Gosforth Nature Reserve Journal: Great Spotted Woodpeckers

Enjoy a closer look at one of Gosforth Nature Reserve’s most prominent woodland birds in a new blog by local naturalist and volunteer, Christopher Wren.

June is a time for fledglings as many of the year’s young birds leave their nests and take to the wing for the first time.  Among them some of the noisiest and most eye-catching are young Great Spotted Woodpeckers.

The adult birds excavate a new nest hole in spring every year, usually in the trunk of a large tree in mature deciduous woodland.  The nest is unlined, apart from wood chips.

The eggs are laid at the beginning of May and hatch a couple of weeks later.  The chicks are fed by both parents, mainly on a diet of insect larvae and other invertebrates.  They become increasingly noisy as they get older, clamouring for food and often looking out of the nest hole as they call for more.  The youngsters are easily recognised by the red feathers on their crown.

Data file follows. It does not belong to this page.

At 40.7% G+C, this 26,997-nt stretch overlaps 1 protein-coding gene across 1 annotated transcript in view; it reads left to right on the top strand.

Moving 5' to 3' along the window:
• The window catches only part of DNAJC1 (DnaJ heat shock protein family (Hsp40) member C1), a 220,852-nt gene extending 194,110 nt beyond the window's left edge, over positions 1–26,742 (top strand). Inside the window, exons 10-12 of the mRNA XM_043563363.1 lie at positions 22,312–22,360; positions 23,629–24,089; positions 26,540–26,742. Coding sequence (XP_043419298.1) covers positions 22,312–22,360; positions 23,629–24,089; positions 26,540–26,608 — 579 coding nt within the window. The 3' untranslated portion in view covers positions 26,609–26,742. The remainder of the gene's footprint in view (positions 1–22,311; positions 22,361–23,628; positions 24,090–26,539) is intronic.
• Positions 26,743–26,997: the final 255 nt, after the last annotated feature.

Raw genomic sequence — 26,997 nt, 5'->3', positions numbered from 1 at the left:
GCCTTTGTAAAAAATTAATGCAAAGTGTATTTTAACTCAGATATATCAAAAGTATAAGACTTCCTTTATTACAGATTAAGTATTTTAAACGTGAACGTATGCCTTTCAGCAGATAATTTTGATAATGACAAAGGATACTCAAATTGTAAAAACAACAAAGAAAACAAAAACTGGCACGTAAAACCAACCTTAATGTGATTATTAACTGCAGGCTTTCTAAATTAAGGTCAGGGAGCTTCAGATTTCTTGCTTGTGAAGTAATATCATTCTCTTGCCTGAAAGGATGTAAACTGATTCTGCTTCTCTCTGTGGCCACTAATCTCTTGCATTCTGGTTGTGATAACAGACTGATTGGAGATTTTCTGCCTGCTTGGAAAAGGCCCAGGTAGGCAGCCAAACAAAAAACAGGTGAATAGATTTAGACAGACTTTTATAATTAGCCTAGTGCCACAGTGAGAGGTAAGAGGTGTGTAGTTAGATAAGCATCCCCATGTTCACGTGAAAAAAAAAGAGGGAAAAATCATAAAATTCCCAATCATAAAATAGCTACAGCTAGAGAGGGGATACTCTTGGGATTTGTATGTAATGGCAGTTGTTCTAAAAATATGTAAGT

Fledging takes just over three weeks so the first chicks are usually on the wing in the second week of June.  They are fed by their parents for a few days and shown how and where to find food and are then left to fend for themselves.

Here is a short video of a fledgling being fed by its father.

Although woodpeckers feed mainly on invertebrates they find in dead wood, the parent birds will often bring the youngsters to feeders in the garden and this video shows the view from a trail camera set up to capture the action.

Once free of parental responsibility the adult birds moult their feathers progressively over the next few months to get into prime condition before the winter.

Great Spotted Woodpeckers are thriving.  Population data from the British Trust for Ornithology show a 400% increase over the last 50 years.  If you see one in your garden be sure to report it to the Gosforth’s Wide Web.

Christopher Wren
Local Naturalist and Volunteer

Christopher Wren is a volunteer in Gosforth Nature Reserve and a local naturalist, interested in most areas of natural history, especially mammals and using trail cameras to study their behaviour.

Visit Chris’ blog for more updates on North East’s wildlife – TrogTrogBlog